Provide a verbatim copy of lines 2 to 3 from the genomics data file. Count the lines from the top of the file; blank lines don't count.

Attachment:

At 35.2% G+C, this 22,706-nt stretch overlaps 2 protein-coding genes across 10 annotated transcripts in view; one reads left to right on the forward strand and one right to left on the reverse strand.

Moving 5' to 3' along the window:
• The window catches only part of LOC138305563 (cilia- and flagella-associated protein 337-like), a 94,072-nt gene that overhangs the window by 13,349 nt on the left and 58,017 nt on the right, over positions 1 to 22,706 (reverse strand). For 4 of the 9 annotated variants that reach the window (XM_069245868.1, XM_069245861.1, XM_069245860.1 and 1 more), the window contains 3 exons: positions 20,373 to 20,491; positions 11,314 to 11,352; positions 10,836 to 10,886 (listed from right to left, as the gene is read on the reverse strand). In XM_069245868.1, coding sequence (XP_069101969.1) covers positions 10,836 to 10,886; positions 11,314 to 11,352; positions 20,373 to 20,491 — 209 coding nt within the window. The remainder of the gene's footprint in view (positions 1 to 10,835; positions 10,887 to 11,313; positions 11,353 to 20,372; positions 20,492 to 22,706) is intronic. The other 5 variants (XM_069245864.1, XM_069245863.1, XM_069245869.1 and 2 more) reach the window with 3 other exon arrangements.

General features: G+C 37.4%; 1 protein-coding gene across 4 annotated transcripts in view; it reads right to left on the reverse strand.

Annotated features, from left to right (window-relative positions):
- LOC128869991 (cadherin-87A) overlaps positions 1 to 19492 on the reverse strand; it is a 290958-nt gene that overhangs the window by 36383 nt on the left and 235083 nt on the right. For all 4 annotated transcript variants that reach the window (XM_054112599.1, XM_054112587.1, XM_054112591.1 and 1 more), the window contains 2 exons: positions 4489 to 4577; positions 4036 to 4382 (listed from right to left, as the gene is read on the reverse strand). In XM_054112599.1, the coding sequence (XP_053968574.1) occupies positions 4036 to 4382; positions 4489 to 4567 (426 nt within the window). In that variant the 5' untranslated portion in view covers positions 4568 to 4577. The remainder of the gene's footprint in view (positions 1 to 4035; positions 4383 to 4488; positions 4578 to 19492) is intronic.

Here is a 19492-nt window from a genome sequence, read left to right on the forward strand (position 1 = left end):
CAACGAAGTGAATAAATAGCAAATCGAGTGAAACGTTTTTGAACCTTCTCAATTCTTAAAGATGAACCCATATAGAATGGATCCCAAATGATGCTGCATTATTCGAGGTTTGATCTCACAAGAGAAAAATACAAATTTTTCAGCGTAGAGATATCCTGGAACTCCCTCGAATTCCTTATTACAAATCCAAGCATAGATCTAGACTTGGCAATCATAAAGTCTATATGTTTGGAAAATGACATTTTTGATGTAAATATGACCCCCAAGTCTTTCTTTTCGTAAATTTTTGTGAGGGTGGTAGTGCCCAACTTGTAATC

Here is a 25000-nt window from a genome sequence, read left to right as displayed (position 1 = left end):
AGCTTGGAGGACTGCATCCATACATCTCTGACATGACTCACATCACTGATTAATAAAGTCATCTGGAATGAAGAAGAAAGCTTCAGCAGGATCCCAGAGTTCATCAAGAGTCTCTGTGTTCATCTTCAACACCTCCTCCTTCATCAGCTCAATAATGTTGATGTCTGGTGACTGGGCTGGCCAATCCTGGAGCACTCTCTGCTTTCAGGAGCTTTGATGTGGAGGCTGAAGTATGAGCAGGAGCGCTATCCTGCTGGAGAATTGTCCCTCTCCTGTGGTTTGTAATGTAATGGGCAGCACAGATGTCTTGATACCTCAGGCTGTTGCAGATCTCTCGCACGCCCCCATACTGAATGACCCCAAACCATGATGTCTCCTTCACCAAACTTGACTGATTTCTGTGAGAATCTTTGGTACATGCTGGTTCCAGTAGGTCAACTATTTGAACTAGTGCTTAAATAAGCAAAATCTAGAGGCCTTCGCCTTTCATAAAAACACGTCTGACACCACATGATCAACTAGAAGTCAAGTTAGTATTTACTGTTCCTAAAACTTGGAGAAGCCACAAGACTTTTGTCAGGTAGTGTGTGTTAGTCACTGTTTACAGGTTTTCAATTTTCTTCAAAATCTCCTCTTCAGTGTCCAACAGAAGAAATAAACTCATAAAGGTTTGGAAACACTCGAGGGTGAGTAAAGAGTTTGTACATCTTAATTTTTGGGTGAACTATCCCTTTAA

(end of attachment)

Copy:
Moving 5' to 3' along the window:
• The window catches only part of LOC138305563 (cilia- and flagella-associated protein 337-like), a 94,072-nt gene that overhangs the window by 13,349 nt on the left and 58,017 nt on the right, over positions 1 to 22,706 (reverse strand). For 4 of the 9 annotated variants that reach the window (XM_069245868.1, XM_069245861.1, XM_069245860.1 and 1 more), the window contains 3 exons: positions 20,373 to 20,491; positions 11,314 to 11,352; positions 10,836 to 10,886 (listed from right to left, as the gene is read on the reverse strand). In XM_069245868.1, coding sequence (XP_069101969.1) covers positions 10,836 to 10,886; positions 11,314 to 11,352; positions 20,373 to 20,491 — 209 coding nt within the window. The remainder of the gene's footprint in view (positions 1 to 10,835; positions 10,887 to 11,313; positions 11,353 to 20,372; positions 20,492 to 22,706) is intronic. The other 5 variants (XM_069245864.1, XM_069245863.1, XM_069245869.1 and 2 more) reach the window with 3 other exon arrangements.